"I think I would like something intimate and personal. I do not want something very fancy such as others might require. I loved Agatha's wedding. Something like that would be nice."
Lady Rachel asked, "Agatha wore my gown, as did your mother and Susan. Would that suit?"
"My mother wore it too?"
Lady Matilda answered, "Yes, she did. It looked very well on her and will on you."
Anne considered for a moment. "I think that would be wonderful."
Lady Rachel said, "Then we will begin the alterations. We will hope that the Captain can get a leave after the beginning of August. I think we should get everything planned now, and do all that we can to ensure that we have no delays. We do not want to have to wait for the gown once we have a date."
Anne smiled. "That would be perfect."
Sophie added, "I think that is wonderful. What a special family tradition to use the same dress."
Lady Rachel then asked, "Do you want to return to Kellynch? Or would you prefer to marry here or in town?"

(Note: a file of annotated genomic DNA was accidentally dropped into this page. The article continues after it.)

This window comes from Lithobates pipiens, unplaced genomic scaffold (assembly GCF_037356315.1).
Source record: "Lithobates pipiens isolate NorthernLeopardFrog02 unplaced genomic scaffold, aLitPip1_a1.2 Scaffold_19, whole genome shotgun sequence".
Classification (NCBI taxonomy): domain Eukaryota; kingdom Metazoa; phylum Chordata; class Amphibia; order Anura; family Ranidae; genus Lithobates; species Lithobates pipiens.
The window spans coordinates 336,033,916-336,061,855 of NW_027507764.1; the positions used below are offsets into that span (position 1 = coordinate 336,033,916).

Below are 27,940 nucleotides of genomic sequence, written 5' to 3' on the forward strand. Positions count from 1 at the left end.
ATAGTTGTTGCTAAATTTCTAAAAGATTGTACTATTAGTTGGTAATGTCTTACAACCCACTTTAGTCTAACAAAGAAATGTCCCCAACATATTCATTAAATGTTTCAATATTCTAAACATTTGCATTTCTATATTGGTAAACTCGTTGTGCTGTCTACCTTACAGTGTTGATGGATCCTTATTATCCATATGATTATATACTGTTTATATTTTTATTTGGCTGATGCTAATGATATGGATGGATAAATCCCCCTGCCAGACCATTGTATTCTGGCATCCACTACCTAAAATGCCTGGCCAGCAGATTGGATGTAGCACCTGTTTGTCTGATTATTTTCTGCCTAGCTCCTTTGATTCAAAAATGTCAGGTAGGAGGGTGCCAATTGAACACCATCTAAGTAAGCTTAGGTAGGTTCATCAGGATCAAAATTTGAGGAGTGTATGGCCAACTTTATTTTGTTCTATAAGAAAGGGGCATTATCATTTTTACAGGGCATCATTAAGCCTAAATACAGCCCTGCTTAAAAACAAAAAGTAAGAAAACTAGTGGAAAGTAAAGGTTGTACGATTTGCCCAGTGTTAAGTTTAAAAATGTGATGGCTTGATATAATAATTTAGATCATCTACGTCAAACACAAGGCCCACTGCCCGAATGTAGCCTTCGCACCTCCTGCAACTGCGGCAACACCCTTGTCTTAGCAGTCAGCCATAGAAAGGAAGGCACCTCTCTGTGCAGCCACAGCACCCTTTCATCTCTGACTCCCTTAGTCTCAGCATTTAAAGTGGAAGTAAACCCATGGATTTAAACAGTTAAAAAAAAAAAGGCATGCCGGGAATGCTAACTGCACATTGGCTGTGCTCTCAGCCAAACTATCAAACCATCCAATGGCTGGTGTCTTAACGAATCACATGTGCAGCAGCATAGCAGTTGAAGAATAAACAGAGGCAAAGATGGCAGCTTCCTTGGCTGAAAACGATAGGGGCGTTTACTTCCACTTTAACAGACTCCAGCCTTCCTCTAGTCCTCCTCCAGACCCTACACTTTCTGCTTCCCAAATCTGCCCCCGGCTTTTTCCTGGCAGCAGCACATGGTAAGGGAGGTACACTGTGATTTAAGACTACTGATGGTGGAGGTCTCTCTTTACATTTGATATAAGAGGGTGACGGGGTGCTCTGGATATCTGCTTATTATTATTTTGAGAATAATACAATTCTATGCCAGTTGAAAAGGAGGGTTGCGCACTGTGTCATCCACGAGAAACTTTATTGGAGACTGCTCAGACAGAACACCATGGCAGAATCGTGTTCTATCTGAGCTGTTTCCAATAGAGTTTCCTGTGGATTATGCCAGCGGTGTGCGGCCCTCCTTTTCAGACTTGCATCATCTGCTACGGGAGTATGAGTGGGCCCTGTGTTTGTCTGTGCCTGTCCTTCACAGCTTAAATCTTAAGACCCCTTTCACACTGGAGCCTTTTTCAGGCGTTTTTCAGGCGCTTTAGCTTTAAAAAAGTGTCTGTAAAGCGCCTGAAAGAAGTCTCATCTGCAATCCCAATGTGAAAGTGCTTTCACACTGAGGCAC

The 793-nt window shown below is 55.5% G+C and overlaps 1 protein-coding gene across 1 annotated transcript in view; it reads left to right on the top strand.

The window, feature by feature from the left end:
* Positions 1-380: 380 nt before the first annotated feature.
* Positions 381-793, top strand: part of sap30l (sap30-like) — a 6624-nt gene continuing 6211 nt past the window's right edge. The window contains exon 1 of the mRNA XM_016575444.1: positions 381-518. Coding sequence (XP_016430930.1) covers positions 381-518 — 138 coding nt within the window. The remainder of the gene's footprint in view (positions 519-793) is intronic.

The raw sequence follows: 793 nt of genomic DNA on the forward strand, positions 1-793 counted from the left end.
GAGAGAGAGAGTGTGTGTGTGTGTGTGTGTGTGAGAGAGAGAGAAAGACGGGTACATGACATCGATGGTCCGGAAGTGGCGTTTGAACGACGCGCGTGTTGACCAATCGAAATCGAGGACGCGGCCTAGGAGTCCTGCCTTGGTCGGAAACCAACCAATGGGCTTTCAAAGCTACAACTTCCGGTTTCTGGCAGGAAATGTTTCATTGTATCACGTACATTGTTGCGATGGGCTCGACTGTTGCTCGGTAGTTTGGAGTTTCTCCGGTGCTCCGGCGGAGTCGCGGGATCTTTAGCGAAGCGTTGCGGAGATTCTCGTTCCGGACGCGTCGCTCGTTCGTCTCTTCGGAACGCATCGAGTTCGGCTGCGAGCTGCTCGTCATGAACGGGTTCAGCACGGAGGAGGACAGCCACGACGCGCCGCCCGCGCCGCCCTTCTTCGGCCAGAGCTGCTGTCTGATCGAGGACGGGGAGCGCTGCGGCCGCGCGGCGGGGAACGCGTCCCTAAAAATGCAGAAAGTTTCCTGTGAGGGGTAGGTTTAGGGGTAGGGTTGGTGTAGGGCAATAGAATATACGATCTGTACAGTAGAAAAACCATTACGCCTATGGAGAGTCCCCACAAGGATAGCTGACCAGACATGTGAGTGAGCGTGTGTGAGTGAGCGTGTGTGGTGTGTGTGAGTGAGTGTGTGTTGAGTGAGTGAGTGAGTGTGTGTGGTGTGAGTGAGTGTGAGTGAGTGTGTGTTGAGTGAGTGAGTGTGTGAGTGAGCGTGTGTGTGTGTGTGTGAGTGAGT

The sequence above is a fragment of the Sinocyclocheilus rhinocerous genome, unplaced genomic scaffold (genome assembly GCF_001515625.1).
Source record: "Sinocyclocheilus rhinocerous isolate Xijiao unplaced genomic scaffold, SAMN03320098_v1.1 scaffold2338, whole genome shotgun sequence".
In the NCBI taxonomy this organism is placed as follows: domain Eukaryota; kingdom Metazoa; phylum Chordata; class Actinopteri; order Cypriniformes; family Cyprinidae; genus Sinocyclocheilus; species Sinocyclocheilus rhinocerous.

"I have come to think of South Park as home. I would prefer to marry here, if that would be acceptable."
"Of course it would," answered Lady Matilda firmly.
Lady Rachel's dress was fitted to Anne by Mrs. Crouch, the same woman who had assisted in the learning about fabrics. Anne was pleased that the dressmaker was making the alterations to the beautiful lace gown. She would not trust her new skills to such a delicate operation. After about two weeks, all were pleased with the result.
As Anne modeled the dress, Lady Rachel said, "It is like seeing Elizabeth again, you are so very like her. We are lucky that all of you are built on a small scale like me and can wear the dress."
Lady Matilda added, "And that lets out Elizabeth as she is quite a bit larger. Mary too."
Anne said, "Mary passed me in height when she was about thirteen. However, she really appreciates new things, so I do not think she will mind having to find a new dress rather than remake this one, even with its sentimental value."
All knowing Mary as they did smiled at this characterization. While the dress was not new, all of the accessories would be. Therefore, a trip into the village was required to find the perfect pairings for veil and shoes.
Lady Rachel insisted that Sophie Croft select a new gown for the wedding at her expense. Sophie had thought to just wear her best dress. "My dear, it is not every day you acquire a new sister. Please let me get you a dress for the occasion."